1. Sleepaway Camp (1983)

Premise: Angela Baker, a traumatized and shy young girl, is sent to summer camp with her cousin. After arriving, anyone with sinister or less than honorable intentions gets their comeuppance.

Why we love it: This movie has a little bit of everything, but is definitely in close correlation to Friday the 13th. The film manages to hold a creepy atmosphere with truly original and immensely gruesome killings. Plus, this movie has one of the more shocking climaxes in slasher flick history.

  1. Society (1989)

Premise: An ordinary teenage boy discovers his family is part of a gruesome orgy cult for the socially elite.

Why we love it: This movie attacks the heart of 1980s yuppie culture, which is a victory in itself, but should you have the stomach for it, this film has one of the most hilarious, vile and repulsive scenes in horror history. Check it out and see for yourself!

  1. Night of the Demons (1988)

Premise: Ten teenagers are invited to Angela’s party at an abandoned funeral parlor on Halloween night. When an evil force awakens, demonic spirits keep them from leaving and turn their gathering into a living Hell.

Why we love it: This movie has it all. If you took The Amityville Horror, Evil Dead and sprinkled in a few demons, blended it up, you’d have Night of the Demons. One can appreciate the use of actual makeup and studio props, devoid of CGI.

  1. Gremlins (1984)

Premise: A boy inadvertently breaks three important rules concerning his new pet and unleashes a horde of malevolently mischievous monsters on a small town.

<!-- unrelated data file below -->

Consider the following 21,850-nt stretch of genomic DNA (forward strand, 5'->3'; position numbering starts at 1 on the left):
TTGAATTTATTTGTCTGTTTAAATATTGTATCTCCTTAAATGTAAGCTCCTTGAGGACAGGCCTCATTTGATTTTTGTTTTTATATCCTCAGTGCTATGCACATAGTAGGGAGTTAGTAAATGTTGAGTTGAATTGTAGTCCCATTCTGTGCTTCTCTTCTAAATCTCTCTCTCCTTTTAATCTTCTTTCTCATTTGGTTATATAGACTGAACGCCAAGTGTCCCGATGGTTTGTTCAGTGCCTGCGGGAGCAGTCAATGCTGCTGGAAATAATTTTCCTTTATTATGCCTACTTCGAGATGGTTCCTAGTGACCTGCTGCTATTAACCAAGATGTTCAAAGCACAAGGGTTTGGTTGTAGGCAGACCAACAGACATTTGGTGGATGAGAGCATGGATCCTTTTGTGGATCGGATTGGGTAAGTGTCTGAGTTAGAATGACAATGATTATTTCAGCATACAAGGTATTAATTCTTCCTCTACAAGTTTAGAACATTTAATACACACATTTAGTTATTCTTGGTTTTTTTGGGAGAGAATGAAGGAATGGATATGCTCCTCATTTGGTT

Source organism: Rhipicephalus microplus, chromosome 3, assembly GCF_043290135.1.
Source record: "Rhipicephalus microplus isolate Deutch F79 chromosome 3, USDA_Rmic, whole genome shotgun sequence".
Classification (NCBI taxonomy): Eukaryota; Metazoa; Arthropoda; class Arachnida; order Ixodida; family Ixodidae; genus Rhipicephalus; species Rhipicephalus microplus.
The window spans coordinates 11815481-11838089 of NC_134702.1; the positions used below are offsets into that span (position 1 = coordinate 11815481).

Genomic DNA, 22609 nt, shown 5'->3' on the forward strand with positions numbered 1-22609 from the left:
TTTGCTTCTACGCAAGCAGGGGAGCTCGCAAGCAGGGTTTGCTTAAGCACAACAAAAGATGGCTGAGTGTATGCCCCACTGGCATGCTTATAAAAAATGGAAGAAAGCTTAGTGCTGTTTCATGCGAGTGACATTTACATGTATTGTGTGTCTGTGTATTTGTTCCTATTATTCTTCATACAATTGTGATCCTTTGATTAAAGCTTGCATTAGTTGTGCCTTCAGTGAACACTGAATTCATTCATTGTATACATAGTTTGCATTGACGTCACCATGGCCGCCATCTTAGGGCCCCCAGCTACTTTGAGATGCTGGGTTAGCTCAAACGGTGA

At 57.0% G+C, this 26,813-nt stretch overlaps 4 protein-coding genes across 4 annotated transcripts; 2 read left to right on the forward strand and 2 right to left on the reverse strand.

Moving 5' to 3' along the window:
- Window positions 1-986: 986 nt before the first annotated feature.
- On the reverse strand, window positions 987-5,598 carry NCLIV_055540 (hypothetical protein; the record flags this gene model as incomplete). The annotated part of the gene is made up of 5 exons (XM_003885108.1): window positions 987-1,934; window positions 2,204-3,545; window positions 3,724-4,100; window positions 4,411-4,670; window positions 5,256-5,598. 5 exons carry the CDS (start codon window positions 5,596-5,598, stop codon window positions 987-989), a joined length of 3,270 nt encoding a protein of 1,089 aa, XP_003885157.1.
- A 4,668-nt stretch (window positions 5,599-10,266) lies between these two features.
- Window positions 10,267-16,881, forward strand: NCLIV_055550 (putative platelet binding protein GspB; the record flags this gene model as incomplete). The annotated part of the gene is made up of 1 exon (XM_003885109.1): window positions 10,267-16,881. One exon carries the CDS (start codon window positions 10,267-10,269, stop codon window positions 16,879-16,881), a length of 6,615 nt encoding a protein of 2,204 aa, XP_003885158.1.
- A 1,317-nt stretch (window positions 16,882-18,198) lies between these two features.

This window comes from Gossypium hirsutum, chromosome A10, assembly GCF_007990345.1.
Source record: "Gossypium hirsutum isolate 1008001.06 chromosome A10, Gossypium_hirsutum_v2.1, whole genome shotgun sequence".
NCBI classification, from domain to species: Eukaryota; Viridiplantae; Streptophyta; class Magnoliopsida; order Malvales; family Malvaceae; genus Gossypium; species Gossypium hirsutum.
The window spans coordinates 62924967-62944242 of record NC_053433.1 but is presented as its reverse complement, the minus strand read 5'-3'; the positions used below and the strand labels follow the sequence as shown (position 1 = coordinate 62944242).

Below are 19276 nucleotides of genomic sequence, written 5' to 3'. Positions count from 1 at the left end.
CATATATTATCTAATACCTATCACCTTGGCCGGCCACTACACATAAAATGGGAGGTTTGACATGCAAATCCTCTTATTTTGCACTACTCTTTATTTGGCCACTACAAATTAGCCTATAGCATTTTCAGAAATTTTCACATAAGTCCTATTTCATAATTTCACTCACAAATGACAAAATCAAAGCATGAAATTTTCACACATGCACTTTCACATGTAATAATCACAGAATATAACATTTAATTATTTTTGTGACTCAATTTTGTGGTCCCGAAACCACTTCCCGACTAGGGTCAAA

Why we love it: This is a classic trap movie for parents of the 80s. Seeing the cute and fuzzy ‘Gizmo’ made them think it was a kid-friendly movie, but in fact, was not. It is an immensely original creature movie and, after seeing it a few times, one should learn all the rules in keeping a Mogwai as a pet!

  1. Evil Dead II (1987)

Premise: The lone survivor of an onslaught of flesh-possessing spirits holes up in a cabin with a group of strangers while the demons continue their attack.

Why we love it: Evil Dead II is pretty much a remake of Evil Dead, but still manages to set itself apart because it is funnier and scarier. It has a refreshing amount of comedy to go along with some legit jump scares. Plus, Bruce Campbell stars in it. No brainer there. Watch it!

  1. Re-Animator (1985)

Premise: A dedicated student at a medical college and his girlfriend become involved in bizarre experiments centering around the re-animation of dead tissue when an odd new student arrives on campus.

Why we love it: This movie has aged so well. It has a great blend of comedy and gore, while its main character is similar to that of Dr. Frankenstein. This is just a fun movie, but be warned – don’t eat while watching it.

Michael Stagno
Michael is a New England native and fluent in Italian. He graduated with a B.A. in Broadcast Journalism (RTVF) from Auburn University. He is a BIG fan of the Boston sports scene, X-Men and X-Force. He loves his black lab (named Yaz), pop culture, science, space and gaming. He's also a crossfitter, paddleboarder and marathoner.